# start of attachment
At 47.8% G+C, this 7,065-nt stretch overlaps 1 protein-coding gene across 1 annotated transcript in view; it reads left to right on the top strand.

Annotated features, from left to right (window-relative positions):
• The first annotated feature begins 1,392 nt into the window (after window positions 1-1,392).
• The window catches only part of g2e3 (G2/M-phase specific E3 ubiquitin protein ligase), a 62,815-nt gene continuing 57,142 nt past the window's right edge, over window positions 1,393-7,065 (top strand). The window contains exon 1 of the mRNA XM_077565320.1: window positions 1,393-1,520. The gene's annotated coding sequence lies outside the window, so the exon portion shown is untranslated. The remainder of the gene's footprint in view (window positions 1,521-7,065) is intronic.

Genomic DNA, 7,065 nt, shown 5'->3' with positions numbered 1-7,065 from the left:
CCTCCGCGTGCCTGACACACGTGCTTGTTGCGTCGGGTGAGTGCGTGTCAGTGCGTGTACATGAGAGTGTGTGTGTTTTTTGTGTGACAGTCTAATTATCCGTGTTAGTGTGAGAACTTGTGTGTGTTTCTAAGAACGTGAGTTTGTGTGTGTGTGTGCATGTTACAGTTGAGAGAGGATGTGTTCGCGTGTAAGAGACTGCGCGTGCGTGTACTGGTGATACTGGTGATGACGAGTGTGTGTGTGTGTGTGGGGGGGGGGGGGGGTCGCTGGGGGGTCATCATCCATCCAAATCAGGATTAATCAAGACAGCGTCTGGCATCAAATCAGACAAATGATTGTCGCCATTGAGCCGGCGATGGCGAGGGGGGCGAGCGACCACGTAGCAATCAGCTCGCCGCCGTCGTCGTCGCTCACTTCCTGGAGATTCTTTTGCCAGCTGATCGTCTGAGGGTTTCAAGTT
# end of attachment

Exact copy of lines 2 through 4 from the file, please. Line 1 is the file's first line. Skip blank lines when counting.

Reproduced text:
Annotated features, from left to right (window-relative positions):
• The first annotated feature begins 1,392 nt into the window (after window positions 1-1,392).
• The window catches only part of g2e3 (G2/M-phase specific E3 ubiquitin protein ligase), a 62,815-nt gene continuing 57,142 nt past the window's right edge, over window positions 1,393-7,065 (top strand). The window contains exon 1 of the mRNA XM_077565320.1: window positions 1,393-1,520. The gene's annotated coding sequence lies outside the window, so the exon portion shown is untranslated. The remainder of the gene's footprint in view (window positions 1,521-7,065) is intronic.